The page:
In 1861, having recognized that there was “no portion of the care of an army more important than the furnishing of the supplies,” the Howe Scale Co. introduced an “exceedingly compact” Army Scale that could be closed up “to prevent injury in camp or in transporting.” The firm would later claim that its “Army or Commissary Scales” could “be closed in half a minute, so as to form a complete and that more than 4,000 of these scales “were used by the United States army during the late war.”
The “Commissary Scale” for which Thaddeus Fairbanks obtained a U.S. patent in 1862 looked a lot like Howe’s Army Scale. It could be “reduced at will to a more compact form than that required when in use,” and locked for security. It could be used for “commissary and general army purposes,” and might “stand unwatched on wharves and other exposed places with little danger of the loss of any of its parts by theft.” E. and T. Fairbanks was soon manufacturing scales according to this design, and would continue doing so for many years. In 1897, the Fairbanks firm noted that their “Army and Navy Scales” had been found “very useful on board ship, where space is an object and compactness is desirable; also by contractors and army recruiting officers.” They also offered a similar “Recruiting Office Scale.”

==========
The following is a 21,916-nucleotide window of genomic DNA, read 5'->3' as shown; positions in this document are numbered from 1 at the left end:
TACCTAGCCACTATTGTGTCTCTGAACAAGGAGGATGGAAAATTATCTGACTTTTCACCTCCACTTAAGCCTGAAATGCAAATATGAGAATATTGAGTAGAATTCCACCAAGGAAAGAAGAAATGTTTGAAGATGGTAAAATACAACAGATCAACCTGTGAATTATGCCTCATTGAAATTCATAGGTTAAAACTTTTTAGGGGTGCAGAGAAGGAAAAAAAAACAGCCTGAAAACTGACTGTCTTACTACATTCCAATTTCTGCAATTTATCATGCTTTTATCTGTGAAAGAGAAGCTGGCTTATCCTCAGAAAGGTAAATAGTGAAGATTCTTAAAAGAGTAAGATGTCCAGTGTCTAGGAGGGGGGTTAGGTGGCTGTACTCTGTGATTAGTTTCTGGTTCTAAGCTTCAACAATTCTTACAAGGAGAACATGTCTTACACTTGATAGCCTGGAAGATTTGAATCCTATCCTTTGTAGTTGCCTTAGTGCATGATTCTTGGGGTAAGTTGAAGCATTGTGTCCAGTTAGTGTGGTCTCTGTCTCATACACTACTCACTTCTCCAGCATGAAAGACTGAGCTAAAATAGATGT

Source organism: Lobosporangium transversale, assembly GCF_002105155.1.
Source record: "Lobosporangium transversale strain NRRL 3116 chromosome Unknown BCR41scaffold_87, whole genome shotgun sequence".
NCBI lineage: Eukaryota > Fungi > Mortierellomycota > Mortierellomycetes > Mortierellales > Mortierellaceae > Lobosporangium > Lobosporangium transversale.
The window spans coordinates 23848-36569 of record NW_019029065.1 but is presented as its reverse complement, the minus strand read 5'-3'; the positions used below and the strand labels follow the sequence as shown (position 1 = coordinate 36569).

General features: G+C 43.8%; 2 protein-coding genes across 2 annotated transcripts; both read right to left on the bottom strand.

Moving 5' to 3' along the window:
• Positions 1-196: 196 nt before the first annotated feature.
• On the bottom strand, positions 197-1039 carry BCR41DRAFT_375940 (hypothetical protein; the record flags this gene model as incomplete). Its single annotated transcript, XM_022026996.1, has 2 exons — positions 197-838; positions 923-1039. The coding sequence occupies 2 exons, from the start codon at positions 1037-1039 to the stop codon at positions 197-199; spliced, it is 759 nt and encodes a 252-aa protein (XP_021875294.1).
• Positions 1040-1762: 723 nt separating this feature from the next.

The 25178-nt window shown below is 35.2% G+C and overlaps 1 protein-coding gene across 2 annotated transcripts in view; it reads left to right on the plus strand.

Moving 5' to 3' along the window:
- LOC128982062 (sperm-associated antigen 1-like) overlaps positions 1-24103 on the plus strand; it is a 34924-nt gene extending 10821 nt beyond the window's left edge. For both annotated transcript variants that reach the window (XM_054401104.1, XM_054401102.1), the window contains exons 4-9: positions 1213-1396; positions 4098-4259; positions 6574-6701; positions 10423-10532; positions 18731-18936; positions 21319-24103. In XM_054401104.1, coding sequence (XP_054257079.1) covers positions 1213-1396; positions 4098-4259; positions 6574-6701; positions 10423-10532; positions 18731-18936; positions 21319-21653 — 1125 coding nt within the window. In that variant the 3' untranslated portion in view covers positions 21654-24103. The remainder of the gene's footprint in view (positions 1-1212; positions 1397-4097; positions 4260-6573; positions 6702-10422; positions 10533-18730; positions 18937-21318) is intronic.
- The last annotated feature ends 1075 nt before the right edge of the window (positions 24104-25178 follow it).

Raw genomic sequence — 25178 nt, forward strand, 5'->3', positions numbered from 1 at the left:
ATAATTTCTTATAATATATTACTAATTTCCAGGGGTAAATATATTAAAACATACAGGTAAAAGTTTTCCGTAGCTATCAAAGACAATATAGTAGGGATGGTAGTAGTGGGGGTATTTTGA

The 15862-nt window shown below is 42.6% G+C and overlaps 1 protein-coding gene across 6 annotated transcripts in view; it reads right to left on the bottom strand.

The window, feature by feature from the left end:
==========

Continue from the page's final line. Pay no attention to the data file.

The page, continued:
The inscriptions on this example read “FAIRBANKS” and “RECRUITING OFFICE SCALE.” The colored image of a terrestrial globe crossed with the words “FAIRBANKS SCALES” represents the trade mark for which E. and T. Fairbanks received a trade mark on September 5, 1893.
Ref: “Howe’s Army Scale,” Scientific American (Oct. 12, 1861): 252.
The Howe Scale Co., Illustrated Price List of the Improved Howe Scales (Rutland, Vt., 1880), p. 16.
Thaddeus Fairbanks, “Improvement in Platform-Scales,” U.S. Patent 34,676 (March 18, 1862).
Fairbanks & Co., Pricelist (July 1, 1897), p. 37.